After a lifetime of independence and responsibility, seniors begin to find their age and ailments are forcing them to change the way they manage their lives. They may have a loss of vision, hearing, strength, or feel confused or lonely. It is learning to cope with the losses brought about by aging that is the primary cause of stress in the elderly. Understanding that will help you formulate a plan for your loved one that will address that stress.
For the last few years of her life my mother lived with me. Though I had to relocate her from New York to Alabama I helped her to learn her new surroundings and enjoy the new climate. She always missed New York but accepted that she could no longer live alone. That experience, along with my professional experience has helped me learn how to assist families to reduce stress in their loved ones.
Here are 5 tips that will help reduce the stress your loved one may be experiencing.
1- Create a schedule – By creating a schedule and posting in on their wall they will always know what will be occurring on any given day. They can look at it and plan for tomorrow. It gives them a sense of control over their activities. Feeling in control decreases stress in everyone. Don’t feel that you are helping by keeping their schedule – let them in on it. Remember they are still adults and should not be treated like a child just because they have become more dependent on you.
2- Be reliable and dependable – If you are expected to arrive to take them somewhere make sure you show up. And if you have an emergency and cannot get there make sure to call. It is extremely stress producing if they are waiting for you and you are late and they are afraid that you may have been hurt – or they have an appointment to get to and will be late. Seniors need to know they can trust you to be where you say you will be when you are expected.
3- Familiar surroundings – Seniors like to be in their own home. They feel safest when they know where their things are and are among their possessions. You may feel bringing mom to live with you will decrease her stress but more than likely the new surroundings and family activities will only add to her stress. I was lucky that my mother adjusted fairly easily because I had no choice but to relocate her. In my case she was happier being with me in Alabama than alone in New York. But you should still try to let you loved one live at home as long as possible. You may need to provide them with an alert button to wear around their neck. And you might want to consider meeting the neighbors and see if someone can look in on them when you cannot be there.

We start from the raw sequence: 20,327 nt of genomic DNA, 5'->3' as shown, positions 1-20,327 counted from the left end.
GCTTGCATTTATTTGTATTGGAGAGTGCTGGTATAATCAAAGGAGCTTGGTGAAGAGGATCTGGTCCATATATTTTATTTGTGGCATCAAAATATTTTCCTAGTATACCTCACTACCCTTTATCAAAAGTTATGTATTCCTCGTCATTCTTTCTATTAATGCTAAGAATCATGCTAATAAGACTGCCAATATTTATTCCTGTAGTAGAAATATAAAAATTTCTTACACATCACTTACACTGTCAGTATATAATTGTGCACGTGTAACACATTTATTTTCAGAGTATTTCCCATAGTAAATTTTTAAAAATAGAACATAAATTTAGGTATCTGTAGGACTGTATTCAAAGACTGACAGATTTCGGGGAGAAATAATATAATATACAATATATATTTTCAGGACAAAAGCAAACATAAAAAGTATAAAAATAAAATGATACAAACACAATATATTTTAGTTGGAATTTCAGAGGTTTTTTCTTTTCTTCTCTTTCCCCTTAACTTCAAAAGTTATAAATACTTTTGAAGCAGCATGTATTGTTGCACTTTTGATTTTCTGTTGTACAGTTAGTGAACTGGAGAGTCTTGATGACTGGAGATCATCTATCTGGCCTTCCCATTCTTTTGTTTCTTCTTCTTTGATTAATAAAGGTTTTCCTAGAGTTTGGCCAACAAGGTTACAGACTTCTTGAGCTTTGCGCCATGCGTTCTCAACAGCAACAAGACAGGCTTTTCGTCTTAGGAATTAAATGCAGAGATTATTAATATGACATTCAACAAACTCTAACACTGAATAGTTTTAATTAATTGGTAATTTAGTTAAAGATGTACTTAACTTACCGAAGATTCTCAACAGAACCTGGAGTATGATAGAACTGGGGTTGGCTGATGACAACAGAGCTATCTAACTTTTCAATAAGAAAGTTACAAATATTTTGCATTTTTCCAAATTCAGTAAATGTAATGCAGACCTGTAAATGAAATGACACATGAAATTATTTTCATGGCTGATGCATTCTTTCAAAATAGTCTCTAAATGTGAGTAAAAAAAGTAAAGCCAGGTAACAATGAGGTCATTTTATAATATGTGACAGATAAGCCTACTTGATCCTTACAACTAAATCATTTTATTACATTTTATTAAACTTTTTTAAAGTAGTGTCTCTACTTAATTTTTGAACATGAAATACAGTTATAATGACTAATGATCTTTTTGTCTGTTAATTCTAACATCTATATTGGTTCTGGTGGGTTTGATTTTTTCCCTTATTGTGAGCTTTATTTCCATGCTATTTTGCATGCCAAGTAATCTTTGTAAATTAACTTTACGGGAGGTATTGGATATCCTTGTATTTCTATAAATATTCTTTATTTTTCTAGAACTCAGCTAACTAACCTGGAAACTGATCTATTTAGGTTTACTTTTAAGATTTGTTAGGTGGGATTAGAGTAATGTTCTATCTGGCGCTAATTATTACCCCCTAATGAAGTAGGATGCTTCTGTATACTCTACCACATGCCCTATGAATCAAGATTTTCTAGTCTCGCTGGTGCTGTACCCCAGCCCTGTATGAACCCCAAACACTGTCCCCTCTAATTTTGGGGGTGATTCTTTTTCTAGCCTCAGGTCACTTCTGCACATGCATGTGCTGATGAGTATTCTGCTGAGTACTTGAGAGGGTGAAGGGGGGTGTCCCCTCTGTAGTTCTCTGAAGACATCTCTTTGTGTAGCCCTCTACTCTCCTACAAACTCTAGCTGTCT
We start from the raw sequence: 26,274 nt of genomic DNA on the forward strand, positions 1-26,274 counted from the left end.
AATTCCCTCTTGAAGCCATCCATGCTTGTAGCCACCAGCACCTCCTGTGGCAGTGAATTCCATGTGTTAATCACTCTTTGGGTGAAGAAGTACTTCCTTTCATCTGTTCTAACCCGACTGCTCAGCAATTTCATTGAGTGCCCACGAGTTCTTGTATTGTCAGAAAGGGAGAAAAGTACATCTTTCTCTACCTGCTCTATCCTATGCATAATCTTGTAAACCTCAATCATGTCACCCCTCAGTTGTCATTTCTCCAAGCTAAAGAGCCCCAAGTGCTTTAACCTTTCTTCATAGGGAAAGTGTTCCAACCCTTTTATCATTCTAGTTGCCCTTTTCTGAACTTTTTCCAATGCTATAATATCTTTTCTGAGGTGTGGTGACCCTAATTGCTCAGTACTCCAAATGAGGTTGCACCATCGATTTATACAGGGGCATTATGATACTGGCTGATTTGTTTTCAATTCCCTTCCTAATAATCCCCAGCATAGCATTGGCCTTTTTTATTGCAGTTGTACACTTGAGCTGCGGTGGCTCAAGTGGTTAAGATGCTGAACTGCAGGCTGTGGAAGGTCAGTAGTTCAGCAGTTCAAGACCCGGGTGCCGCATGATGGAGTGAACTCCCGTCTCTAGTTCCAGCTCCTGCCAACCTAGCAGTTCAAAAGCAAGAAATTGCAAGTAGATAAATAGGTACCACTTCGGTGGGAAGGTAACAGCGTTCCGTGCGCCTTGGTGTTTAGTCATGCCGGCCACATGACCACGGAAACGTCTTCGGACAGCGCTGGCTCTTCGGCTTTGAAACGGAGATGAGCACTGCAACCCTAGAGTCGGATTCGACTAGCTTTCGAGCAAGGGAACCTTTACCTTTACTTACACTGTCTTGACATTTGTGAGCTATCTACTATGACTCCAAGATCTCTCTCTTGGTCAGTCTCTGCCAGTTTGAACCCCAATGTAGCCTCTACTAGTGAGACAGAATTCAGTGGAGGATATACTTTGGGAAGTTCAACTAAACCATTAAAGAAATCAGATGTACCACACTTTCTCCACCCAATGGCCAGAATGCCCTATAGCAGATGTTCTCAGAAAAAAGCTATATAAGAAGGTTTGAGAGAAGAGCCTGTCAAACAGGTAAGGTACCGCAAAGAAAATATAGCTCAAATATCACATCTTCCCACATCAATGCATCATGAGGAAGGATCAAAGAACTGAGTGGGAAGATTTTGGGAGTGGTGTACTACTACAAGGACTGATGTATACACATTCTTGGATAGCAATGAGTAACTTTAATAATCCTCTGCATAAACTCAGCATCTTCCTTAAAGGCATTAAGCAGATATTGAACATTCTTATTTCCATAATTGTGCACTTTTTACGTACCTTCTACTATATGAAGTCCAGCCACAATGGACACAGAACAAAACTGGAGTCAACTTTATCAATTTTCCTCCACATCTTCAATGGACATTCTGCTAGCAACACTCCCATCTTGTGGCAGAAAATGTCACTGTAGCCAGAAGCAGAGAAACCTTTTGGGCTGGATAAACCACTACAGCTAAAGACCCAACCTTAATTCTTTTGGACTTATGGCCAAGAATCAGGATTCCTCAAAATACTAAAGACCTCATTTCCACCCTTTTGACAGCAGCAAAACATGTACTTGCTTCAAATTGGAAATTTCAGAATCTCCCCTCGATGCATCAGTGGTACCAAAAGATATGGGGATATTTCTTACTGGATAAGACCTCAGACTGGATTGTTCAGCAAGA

4- Talk to them – As a Medicare provider I have many seniors coming into my office for counseling. Most of the time they are lonely and want someone to talk to. Almost every senior that comes into my office hugs me when they leave and tells me they love me. Since I’m not all that lovable I have to assume that it’s the hour of undivided attention they receive that makes them feel so appreciative of our relationship. Just spending time with your senior will reduce stress.
5- Pain relief – Pain is a very serious cause of stress in the elderly. Today doctors will prescribe medications to address that pain which might be of concern to you. Don’t refuse to permit your loved one to have pain reducing medication because of concerns you may have. Speak to their doctor and listen with an open mind. Weighing to pros and cons of pain verses medication is not to be taken lightly. My personal choice is always to use prescribed medication to end pain in the elderly. You know how hard it is for you to function when you are in pain. It is just as hard for them. Unaddressed pain in the elderly can lead to confusion and possibly dementia. Be pro active with your loved ones doctors to make sure they address the pain they report.